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Thursday, June 21, 2018

Home Court Advantage in the NCAA Tournament: Who’s Playing Close to Home?

Beginning with Selection Sunday, you have been flooded with nonstop analysis, predictions, previews, expert picks, and more regarding the 2011 NCAA Tournament.  All that information will continue to flood your mind through Thursday afternoon, but there is one topic you may not hear much about in the days leading up to the tournament: home court advantage. That’s because NCAA Tournament games are played at neutral sites, right?  Not exactly. 

Part of the selection committee’s job is to make it so teams that earn higher seeds have to travel less over the course of the tournament.  Obviously, it’s impossible to make life easy on all of the top seeds, but you’d be surprised just how close to home some teams will be playing.  Here are some teams that could enjoy a home-court advantage boost when the tournament begins:

Ohio State: The Buckeyes would play their first two games in Cleveland, Ohio — about 140 miles from their campus in Columbus.  That distance will be easy for their fans to travel, not to mention there are hardcore Ohio State fans all over the state of Ohio.  If the Buckeyes reach the Sweet 16/Elite 8, those games would be played in Newark, N.J., which is 500 miles from Columbus but not an unreasonable flying distance for those who want to go.

North Carolina: Sticking with the East region, the Tar Heels would also be playing their first two games in their home state, as they drew Charlotte, N.C. for the first and second rounds.  Charlotte is about 140 miles from UNC’s campus in Chapel Hill.  If the Tar Heels advance to Newark, fans would be looking at a 500-mile trek, which is again doable given the situation.

Duke: Moving on to the West region, Duke has been given a similar situation to UNC as they also have a chance to play two games in Charlotte — 140 miles away from their campus in Durham.  Their home court advantage would end when the Sweet 16 begins, as the Blue Devils would be traveling all the way to Anaheim.

Texas: The Longhorns are a team with a chance to compete for a national championship in front of their home fans if they can advance to the Final Four.  Their first two games would be in Tulsa, Okla., and while it’s about a 450-mile drive from their campus in Austin I’d be willing to bet there are plenty of Longhorn fans in the area.  Texas would then have to travel to Anaheim for the Sweet 16 and Elite 8, but if they advance to the Final Four in Houston the crowd should be on their side.  Austin and Houston are about 160 miles apart, and there are Longhorn fans all over the state of Texas.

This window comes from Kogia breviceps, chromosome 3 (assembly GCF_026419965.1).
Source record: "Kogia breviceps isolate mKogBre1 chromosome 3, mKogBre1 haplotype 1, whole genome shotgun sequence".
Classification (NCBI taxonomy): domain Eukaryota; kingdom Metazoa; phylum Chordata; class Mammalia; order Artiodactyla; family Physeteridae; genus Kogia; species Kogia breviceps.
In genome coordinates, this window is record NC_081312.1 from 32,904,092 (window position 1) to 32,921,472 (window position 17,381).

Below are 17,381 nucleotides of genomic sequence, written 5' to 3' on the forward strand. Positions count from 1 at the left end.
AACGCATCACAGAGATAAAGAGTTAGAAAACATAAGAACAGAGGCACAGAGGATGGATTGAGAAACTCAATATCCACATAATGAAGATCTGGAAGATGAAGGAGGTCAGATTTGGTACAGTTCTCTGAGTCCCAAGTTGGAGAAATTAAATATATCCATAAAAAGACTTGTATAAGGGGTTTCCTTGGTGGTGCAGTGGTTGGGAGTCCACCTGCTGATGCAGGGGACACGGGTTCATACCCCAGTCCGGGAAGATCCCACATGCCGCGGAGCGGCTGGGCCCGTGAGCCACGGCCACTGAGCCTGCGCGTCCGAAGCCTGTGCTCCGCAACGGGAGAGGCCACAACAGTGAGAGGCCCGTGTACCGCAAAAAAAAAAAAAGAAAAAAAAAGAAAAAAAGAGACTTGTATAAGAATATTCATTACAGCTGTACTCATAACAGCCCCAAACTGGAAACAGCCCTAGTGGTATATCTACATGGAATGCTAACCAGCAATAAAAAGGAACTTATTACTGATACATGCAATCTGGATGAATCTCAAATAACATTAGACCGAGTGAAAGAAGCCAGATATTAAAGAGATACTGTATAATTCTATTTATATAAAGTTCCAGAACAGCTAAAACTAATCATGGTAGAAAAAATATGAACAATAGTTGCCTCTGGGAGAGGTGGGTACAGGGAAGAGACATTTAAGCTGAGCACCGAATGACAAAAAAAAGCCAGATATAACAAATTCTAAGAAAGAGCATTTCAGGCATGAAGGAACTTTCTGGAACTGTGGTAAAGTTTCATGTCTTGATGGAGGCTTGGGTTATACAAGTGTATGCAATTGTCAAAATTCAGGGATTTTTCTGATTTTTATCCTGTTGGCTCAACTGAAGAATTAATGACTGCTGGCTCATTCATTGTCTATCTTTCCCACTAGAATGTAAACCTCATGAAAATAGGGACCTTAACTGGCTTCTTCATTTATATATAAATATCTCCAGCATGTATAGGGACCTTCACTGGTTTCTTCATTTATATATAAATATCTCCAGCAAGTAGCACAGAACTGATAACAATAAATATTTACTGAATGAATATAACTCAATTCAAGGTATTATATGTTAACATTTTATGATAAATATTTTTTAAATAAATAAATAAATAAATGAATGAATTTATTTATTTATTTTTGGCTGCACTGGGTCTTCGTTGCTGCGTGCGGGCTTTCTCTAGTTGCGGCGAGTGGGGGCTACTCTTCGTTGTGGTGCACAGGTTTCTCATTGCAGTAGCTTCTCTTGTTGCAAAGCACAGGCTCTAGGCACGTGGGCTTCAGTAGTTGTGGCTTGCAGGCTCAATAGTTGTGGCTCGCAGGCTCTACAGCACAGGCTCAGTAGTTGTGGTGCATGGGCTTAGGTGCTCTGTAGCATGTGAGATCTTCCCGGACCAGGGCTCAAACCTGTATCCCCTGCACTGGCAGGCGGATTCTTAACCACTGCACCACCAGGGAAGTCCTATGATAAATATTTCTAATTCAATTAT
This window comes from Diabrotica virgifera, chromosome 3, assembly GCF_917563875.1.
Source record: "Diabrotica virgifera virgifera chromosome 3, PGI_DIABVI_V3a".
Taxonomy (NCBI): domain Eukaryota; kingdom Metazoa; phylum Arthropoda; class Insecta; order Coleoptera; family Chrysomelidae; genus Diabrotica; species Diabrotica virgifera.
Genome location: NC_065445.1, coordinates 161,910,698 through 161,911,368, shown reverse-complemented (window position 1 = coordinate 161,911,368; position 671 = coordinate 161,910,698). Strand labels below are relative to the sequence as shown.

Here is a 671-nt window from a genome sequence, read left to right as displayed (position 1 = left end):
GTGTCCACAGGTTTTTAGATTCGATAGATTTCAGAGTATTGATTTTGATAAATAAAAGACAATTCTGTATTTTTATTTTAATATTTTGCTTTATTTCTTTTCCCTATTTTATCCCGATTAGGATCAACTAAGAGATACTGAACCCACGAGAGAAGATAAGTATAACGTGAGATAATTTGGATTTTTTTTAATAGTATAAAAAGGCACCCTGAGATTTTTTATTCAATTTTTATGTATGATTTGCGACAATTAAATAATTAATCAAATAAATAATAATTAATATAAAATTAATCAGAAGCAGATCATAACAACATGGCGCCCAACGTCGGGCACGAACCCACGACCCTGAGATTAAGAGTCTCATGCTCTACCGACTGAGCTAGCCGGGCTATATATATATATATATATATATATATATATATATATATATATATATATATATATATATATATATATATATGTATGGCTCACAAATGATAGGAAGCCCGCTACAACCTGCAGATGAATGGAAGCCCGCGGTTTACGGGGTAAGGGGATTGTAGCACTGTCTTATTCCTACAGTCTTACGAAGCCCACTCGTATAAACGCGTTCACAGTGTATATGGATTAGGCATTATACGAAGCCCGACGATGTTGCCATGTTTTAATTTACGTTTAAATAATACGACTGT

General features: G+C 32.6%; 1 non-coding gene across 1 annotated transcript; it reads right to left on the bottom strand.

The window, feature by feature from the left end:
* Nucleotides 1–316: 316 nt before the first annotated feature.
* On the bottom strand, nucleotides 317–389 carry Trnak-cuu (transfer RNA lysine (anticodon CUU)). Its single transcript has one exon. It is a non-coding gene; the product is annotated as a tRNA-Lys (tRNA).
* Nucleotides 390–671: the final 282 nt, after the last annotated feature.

San Diego State:  The Aztecs are another team out of the West region with a chance to play a lot of games close to home.  Their first two games are slated for Tucson, Ariz., which is 400 miles from San Diego.  I’m sure cheap flight packages could be arranged.  If SDSU gets through the first two rounds, they’d be heading to Anaheim for the Sweet 16/Elite 8 — under 100 miles from San Diego.  The Aztecs would be well-represented if they got that far, especially if they played a team like UConn who’s fans are on the complete opposite side of the country.

Kansas: Onto the Southwest region, where the Jayhawks open the tournament a solid 220 miles from their campus, but would travel to San Antonio, Tex. for the Sweet 16/Elite 8 and on to Houston for the Final Four.  Whether the fans make the trip to a lot of those games or not, there are plenty of teams that would have to travel a lot further over the course of the next few weeks.  As far as plane travel is concerned, the Jayhawks got a very favorable draw.

Notre Dame: In the Southeast, the Fighting Irish open the tournament in Chicago — under 100 miles from their campus in South Bend, Ind.  That should give them an early boost, but the party ends there as they would be traveling to Texas for the remainder of the tournament.

*** Worst Draw of the Contenders – UConn:  A lot of teams will be doing plenty of traveling if they win a few games over the next couple weeks, but it would be tough to imagine a team having to do more than UConn.  Aside from the fact that they won five games in five days to win the Big East Tournament, the Huskies would be doing a ton of flying if they were to advance to the Final Four.  Between Washington, D.C., Anaheim, and Houston, UConn would have to cover about 4,500 miles — not including any return trips to campus — if they want to win their third national championship.

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